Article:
I think the long lines at Greek ATMs are funny.
It has been too long since I have posted my new cartoons in the blog; so here is a big batch, with some comments.
The Cyprus bank crisis is great fun, and a good excuse for another cartoon abusing an art masterpiece. This time it is Saturn Devouring his Children by Francisco Goya. Of-course, Saturn knew one of his children would kill him, so eating the kids was the obvious thing to do. Goya painted this on the wall of his dining room. A charming, dinnertime feast for the eyes.
Saturn’s son, Zeus, escaped being eaten, came back, cut open Dad’s belly (or induced Dad to vomit, depending on the version of the story) freeing his siblings, who emerged just fine from their digestive confinement. This is an apt metaphor for Cyprus bankers, who consumed Cyprus’ economy, only to have the EU cut their financial belly open sometime next week, freeing the Cypriot economy which will come out of its digestive confinement, looking no worse for wear. By some accounts Zeus also went on to castrate his father, also an apt metaphor for the EU and Cyprus.
That’s a clip from Goya’s unaltered painting on the left. The problem I had was that I couldn’t just replace Saturn’s child/dinner with a map of Cyprus, because the child and Cyprus aren’t the same shape. And people want to see me draw in my cartoons, not just retouch masterpieces, so I decided to obviously draw over the painting.
What are public domain masterpieces good for, if not a lack of respect?
It is common for cartoonists to use famous paintings as metaphors in cartoons, and I notice that when I do it the cartoons are reprinted much more than any others. Editors seem to love it – and it amuses me. So there should be more to come.
My previous cartoon defaced a famous 1632 painting by Rembrandt, The Anatomy Lesson of Dr. Nicolaes Tulp. The cartoon mocks the GOP “autopsy” this week by GOP Chair Reince Priebus – it amused me that Priebus chose to use the word “autopsy,” acknowledging that the patient was already dead. It was actually a pretty good GOP autopsy, and the reaction from the GOP old-guard made me laugh.
The previous cartoon was about President Obama’s trip to Israel, and how I imagined his conversations with Israeli Prime Minister Netanyahu would go. “Overstating the obvious” always works in cartoon.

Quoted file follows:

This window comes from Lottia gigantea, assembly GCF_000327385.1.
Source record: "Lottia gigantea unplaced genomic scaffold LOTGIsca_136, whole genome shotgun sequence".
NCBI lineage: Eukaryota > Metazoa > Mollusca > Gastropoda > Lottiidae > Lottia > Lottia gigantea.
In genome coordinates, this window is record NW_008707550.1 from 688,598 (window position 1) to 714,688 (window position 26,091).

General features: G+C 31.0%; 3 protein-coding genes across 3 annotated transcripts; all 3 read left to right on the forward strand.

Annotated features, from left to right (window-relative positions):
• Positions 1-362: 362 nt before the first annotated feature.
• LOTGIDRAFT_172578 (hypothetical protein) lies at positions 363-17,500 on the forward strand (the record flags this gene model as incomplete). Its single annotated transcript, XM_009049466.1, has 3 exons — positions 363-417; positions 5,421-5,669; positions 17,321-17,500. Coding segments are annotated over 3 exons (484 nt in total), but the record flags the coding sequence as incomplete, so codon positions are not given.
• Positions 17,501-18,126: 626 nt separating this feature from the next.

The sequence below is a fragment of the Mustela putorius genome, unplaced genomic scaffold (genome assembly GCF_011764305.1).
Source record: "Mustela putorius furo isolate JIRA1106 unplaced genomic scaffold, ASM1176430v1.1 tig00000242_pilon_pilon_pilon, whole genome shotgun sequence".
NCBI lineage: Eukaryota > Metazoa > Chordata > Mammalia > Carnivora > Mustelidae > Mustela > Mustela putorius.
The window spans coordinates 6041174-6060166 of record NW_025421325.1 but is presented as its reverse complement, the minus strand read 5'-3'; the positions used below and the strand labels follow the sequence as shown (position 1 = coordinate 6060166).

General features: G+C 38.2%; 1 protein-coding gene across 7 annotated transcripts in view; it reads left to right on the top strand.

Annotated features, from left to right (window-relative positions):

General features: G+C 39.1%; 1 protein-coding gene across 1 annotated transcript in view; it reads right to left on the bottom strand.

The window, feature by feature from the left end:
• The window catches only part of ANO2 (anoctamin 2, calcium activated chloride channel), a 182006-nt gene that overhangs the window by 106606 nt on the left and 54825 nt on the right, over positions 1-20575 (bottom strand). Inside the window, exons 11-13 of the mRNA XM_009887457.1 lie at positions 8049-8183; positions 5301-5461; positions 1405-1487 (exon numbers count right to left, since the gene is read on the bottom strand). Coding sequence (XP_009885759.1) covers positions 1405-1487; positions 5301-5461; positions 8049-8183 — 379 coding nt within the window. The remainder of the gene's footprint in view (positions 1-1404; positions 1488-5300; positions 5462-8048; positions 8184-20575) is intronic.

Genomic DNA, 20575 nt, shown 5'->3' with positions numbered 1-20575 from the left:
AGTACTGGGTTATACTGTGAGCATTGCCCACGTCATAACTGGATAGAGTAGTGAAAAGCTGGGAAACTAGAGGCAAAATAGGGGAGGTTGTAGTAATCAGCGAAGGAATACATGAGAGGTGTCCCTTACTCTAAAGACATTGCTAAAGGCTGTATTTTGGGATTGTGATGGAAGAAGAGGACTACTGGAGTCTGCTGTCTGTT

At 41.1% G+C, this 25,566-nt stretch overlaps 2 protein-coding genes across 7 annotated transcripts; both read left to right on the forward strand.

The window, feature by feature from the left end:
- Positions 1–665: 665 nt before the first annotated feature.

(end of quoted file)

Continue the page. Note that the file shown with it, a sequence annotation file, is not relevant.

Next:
Bellicose rhetoric from North Korea dominated the news the day I drew the cartoon below. I enjoy drawing the crazy, comicana cursing. This story doesn’t change much. I think North Koreans and Li’l Kim look for slow news days when they can make crazy threats and get some attention.
The cartoon below is a Euro-evergreen. When I draw “everyman” characters in cartoons, I try to make them look like real people, rather than big-nosed-nobodies. I thought the girl looked kind of like Penny from The Big Bang Theory. Some readers commented that she looked more like Chelsea Clinton, with a “There’s Something About Mary” hairdo, having lunch with young Nicolas Cage. Oh well …
Everyone drew something about Rand Paul’s filibuster. I thought John McCain’s strained reaction, calling Rand Paul a “Wacko Bird” was great fun, and I drew this … I think McCain is hard to draw. His face is like pudding, with no particular shape to it. And, whatever he has to say, he has a “GET OFF MY LAWN” expression on his face.
The cartoon below is about Obama’s recent “charm offensive” where he invited GOP leaders over for dinner or lunch. We saw lots of smiling faces.
This is another “charm offensive” cartoon about Obama’s dinner with Republicans. This was a quickie and I didn’t bother to color it. I got comments from conservatives who thought it was funny that I drew Obama in the role of Jesus at the last supper. hmmm.
One last one and I’m caught up! I drew this one (on the right) as fast as I could, when the new Pope was announced, and we learned he was from Argentina. I went to Google Images and looked up all I could find on gaucho costumes. So here is Pope Francis as a gaucho.
I won’t fall so far behind again! I promise!
Political cartoonists often use established visual metaphors in order to help get their opinion across in their work. Greek urns have managed to survive thousands of years, so what better metaphor to use in order to describe the fiscal calamity Greece currently faces?
Will Greece remain in the Euro?
It’s a debate that’s flummoxing all of Europe at the moment. Leaders of the G8 industrialized nations agreed over the weekend that Greece should remain a member of the European Union, yet many, like Hungary’s finance minister, say openly that the only way forward is for Greece to leave the Euro.
[ Check out our collection of cartoons about the Crisis in Greece ]
Here’s my new cartoon about the craziness in Greece, featuring a Greek statue throwing a Euro coin at German Chancellor Angela Merkel…
Whenever anyone in the U.S. thinks of Greece, century-old temples and marble statues are often the first things that come to mind. Using these visual images makes it easier to express the dire situation Greece faces without getting into the weeds of numbers and details…
Of course, all the statues have to be armless. It’s like drawing a cheating politician in his underwear – white boxers with red hearts should always be revealed when their pants drop to the ground…